When a member of Chicago’s theater community was racially profiled, he turned the experience into a short film with the help of the Chicago International Puppet Theater Festival. Here’s a look at a one-man, one-puppet show about the consequences of “walking while Black.”
Jerrell L. Henderson: It’s not about me, right? It’s about the puppet. It’s about making sure I put all of my energy into him, where he’s looking, what he smells, what he hears.
Marc Vitali: Jerrell Henderson demonstrated to “Chicago Tonight” how he manipulates the puppet he calls “JL” – his avatar and co-star of a new short film.
Henderson: I don’t drive, and I get stopped by the police at least three times a year. Just walking home, from bars, from school, going to or coming from work. Simple everyday things that become not so simple and not so ordinary.
Vitali: When he’s out in public, Henderson is hyper-aware.
Henderson: Where are my hands? How am I standing? Will I look aggressive? Well, I looked aggressive enough for them to stop me. I don’t want to make a natural movement that projects aggressiveness to someone that might cause them to end my life.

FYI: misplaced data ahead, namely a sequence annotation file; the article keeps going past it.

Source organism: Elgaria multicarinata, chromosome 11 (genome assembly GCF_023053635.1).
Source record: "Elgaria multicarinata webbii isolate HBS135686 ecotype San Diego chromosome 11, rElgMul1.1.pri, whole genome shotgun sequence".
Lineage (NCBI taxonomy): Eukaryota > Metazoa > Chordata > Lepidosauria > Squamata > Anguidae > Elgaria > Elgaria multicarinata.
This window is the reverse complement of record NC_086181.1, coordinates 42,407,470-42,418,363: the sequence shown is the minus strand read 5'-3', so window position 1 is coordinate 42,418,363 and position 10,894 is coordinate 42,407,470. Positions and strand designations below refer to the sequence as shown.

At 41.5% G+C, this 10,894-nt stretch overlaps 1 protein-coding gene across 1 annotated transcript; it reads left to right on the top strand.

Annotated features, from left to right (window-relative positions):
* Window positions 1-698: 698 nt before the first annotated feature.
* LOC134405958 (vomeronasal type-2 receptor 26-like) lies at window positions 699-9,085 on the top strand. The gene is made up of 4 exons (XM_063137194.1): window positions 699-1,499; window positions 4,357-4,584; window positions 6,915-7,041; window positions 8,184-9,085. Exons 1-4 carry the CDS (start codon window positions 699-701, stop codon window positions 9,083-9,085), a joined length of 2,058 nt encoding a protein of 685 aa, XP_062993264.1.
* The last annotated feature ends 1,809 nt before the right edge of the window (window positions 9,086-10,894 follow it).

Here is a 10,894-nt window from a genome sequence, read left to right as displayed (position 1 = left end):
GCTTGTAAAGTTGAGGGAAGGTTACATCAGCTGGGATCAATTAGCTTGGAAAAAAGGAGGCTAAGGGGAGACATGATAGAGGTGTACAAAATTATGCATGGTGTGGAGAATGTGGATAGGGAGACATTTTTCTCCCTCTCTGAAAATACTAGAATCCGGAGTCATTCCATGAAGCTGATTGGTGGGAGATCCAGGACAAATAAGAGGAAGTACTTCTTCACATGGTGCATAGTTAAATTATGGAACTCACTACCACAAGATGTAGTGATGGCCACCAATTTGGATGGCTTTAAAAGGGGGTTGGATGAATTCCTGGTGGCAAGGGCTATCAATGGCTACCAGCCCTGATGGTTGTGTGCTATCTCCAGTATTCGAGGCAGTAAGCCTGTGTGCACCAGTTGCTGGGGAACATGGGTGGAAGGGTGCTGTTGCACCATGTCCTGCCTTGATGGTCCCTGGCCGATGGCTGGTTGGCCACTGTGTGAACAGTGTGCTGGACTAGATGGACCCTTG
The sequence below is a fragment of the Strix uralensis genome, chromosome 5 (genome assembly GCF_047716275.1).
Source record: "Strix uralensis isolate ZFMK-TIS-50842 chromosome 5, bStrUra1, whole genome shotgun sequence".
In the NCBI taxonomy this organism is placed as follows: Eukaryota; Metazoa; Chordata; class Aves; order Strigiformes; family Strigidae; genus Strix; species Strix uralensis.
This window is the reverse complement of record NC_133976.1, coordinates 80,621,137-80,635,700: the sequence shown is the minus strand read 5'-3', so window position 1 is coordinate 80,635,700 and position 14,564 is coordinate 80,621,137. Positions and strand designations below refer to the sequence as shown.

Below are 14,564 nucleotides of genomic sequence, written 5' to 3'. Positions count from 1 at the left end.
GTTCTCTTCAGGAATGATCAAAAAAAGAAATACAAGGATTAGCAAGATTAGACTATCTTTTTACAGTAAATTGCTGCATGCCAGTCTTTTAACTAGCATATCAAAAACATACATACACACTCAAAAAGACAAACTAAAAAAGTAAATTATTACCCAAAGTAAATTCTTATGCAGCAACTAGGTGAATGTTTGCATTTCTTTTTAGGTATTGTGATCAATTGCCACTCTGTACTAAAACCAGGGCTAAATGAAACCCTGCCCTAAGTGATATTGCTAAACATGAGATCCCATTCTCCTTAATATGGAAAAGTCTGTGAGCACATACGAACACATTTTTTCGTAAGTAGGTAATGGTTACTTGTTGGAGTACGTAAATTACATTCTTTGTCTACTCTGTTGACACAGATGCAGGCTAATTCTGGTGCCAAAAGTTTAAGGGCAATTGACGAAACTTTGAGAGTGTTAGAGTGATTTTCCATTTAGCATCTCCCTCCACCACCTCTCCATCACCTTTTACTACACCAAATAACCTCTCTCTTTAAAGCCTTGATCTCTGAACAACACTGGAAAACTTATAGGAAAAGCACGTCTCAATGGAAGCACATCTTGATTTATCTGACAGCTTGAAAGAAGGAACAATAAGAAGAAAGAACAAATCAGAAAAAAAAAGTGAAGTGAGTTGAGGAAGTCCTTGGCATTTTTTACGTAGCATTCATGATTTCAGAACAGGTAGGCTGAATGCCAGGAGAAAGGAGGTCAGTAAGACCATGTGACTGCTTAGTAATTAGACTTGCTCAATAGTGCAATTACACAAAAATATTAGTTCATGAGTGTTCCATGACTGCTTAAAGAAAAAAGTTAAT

I resent the fact that I have to break down my human movements because breathing the wrong way or shifting my weight might be seen as an act of aggression for someone who has a weapon and is allowed to discharge that weapon and I don’t have that. I don’t understand why the police get to panic with guns and Black people who get stopped don’t get to panic. That makes no sense to me.
Vitali: It is something he’s had to deal with his entire life.
Henderson: The first time I was followed in the store I was 8 years old, and I didn’t know what was happening, so I asked the guy if he had a problem. And my older brother pulled me to the side and told me that I shouldn’t do that because that if they’re doing that, it means they’re already suspicious of you as a thief. And I wasn’t stealing. I’m not a thief.
Vitali: Henderson’s stage credits include directing, writing and performing. He created this haunting version of “The Pied Piper of Hamelin” – produced by renowned puppet artist Heather Henson, Jim Henson’s daughter.
His latest work may be his most personal – even though it depicts a common experience.
Henderson: So many times, the situations that I find myself in because I happen to be Black, I’m not sure if it’s reality or if it’s just in my own mind. So when pieces like this are created, then other people say ‘No, you’re not crazy.’ These things happen. You’re not alone.
So whoever can find a message of helpfulness or joy inside of this – or just sometimes the joy that comes from knowing that other people are angry and upset as well. Other people are fed up. Enough, right? Enough.
That’s really what it’s all about, right? To take care of yourself and heal yourself so that you can then help heal others, hopefully.
Jerrell Henderson’s film is called “I Am the Bear.” It is now available for free viewing via the Chicago International Puppet Theater Festival
Follow Marc Vitali on Twitter: @MarcVitaliArts